NAIROBI, Kenya — Leaders of seven East and Central African countries adopted a strategy Saturday to combat insecurity in the aftermath of Rwanda's genocide and to encourage more than 2 million refugees to go home.
Meanwhile, shooting broke out Saturday in a refugee camp in southern Rwanda, killing at least 12 people and wounding 36, a U.N. source said. The incident was the worst single case of violence yet in the refugee camps throughout the region.
In Nairobi, a one-day summit--attended by the presidents of Kenya, Tanzania, Burundi, Rwanda, Uganda and Zambia, and Zaire's prime minister--ended with a joint communique covering most key issues. But the absence of Zairian President Mobutu Sese Seko fueled doubts about the plan's implementation.
The officials agreed to separate suspected perpetrators of last year's genocide from innocent refugees in camps in Zaire and Tanzania and to set up safe corridors from the refugee camps to the Rwanda border. They also agreed to establish safe corridors and transit points inside Rwanda for returning refugees.
The leaders expressed full support for an international tribunal to judge those who planned the slaughter of up to 1 million Tutsis and moderate Hutus in the Central African nation.
"It was a very good meeting, but a lot of work needs to be done," Kenyan President Daniel Arap Moi told reporters after the talks. "It is only through the process of national reconciliation that the circle of violence in our sister state can be avoided."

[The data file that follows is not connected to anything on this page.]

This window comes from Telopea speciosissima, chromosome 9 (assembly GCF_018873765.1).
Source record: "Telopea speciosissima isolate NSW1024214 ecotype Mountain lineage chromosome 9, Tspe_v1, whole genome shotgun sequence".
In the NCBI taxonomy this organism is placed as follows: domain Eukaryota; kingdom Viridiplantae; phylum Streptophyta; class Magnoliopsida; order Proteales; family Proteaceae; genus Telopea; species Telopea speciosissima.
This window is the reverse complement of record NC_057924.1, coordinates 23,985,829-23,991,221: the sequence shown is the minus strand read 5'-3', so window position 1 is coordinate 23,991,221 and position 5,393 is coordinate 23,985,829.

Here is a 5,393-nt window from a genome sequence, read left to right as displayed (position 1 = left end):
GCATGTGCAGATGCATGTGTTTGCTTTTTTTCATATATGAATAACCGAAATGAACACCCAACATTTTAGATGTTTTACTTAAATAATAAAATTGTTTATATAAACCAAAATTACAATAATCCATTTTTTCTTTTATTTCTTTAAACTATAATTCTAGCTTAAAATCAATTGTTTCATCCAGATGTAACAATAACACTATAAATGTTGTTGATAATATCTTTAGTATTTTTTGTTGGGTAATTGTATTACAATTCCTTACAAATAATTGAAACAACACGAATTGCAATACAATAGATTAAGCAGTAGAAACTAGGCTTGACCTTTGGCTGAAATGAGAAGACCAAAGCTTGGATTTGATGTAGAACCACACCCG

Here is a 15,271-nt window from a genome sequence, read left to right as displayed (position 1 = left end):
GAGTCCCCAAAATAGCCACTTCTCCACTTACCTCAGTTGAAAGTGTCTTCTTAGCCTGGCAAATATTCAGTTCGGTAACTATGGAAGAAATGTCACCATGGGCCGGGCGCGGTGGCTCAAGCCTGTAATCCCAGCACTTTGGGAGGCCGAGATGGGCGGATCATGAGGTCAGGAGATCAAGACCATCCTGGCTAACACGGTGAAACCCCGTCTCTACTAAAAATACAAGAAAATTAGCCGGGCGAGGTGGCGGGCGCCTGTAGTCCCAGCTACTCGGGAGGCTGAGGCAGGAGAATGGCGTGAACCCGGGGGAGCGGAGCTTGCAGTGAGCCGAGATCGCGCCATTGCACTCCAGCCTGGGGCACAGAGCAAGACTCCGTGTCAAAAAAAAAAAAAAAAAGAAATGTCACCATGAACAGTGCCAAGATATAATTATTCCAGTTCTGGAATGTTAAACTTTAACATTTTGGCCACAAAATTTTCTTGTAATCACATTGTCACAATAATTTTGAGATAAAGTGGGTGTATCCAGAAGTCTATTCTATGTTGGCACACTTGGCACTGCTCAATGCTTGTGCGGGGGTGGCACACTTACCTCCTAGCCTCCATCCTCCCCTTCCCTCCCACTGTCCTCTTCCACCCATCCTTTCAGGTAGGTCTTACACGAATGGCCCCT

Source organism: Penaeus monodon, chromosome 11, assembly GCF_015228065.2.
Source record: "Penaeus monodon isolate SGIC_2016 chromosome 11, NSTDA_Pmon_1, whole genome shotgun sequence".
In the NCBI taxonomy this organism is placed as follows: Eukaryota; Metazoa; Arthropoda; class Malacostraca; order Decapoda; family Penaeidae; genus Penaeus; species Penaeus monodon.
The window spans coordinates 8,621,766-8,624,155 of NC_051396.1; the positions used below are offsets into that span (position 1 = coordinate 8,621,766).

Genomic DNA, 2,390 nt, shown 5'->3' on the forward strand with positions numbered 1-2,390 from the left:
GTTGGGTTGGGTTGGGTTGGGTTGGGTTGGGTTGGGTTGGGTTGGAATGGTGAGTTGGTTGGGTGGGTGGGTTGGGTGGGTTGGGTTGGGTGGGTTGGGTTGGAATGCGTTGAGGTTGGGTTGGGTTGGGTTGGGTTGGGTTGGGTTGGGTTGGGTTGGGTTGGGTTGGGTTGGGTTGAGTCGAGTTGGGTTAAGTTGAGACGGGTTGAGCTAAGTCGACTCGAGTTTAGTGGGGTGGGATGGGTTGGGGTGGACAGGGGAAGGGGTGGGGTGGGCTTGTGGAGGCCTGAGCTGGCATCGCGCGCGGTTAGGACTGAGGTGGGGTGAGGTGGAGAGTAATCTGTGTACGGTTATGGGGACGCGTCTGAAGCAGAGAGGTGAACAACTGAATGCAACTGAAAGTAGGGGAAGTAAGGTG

Saturday's shooting was the worst single case of violence in either the camp in southern Rwanda or in camps in Zaire, Burundi and Tanzania for the millions of Rwandans who fled their homes last year to escape ethnic killings.
It was unclear who did the shooting or how it began, but a U.N. team was investigating. There were reports of as many as 50 deaths, with hundreds wounded, said a U.N. source, but the United Nations could not confirm the higher figures.
The Office of the U.N. High Commissioner for Refugees reports that an estimated 1.2 million Rwandan refugees are still in camps in eastern Zaire.
Relief agencies say the Zairian camps are a powder keg because of the presence of 30,000 soldiers of the previous Hutu government and an estimated 10,000 militiamen.
The militias are blamed for most of the deaths of 500,000 people, mostly from the minority Tutsi ethnic group, during the blood bath that followed President Juvenal Habyarimana's death in an unexplained plane crash April 6.
The militiamen and soldiers also have been preventing refugees from returning home in an attempt to deprive Rwanda's government of a population base.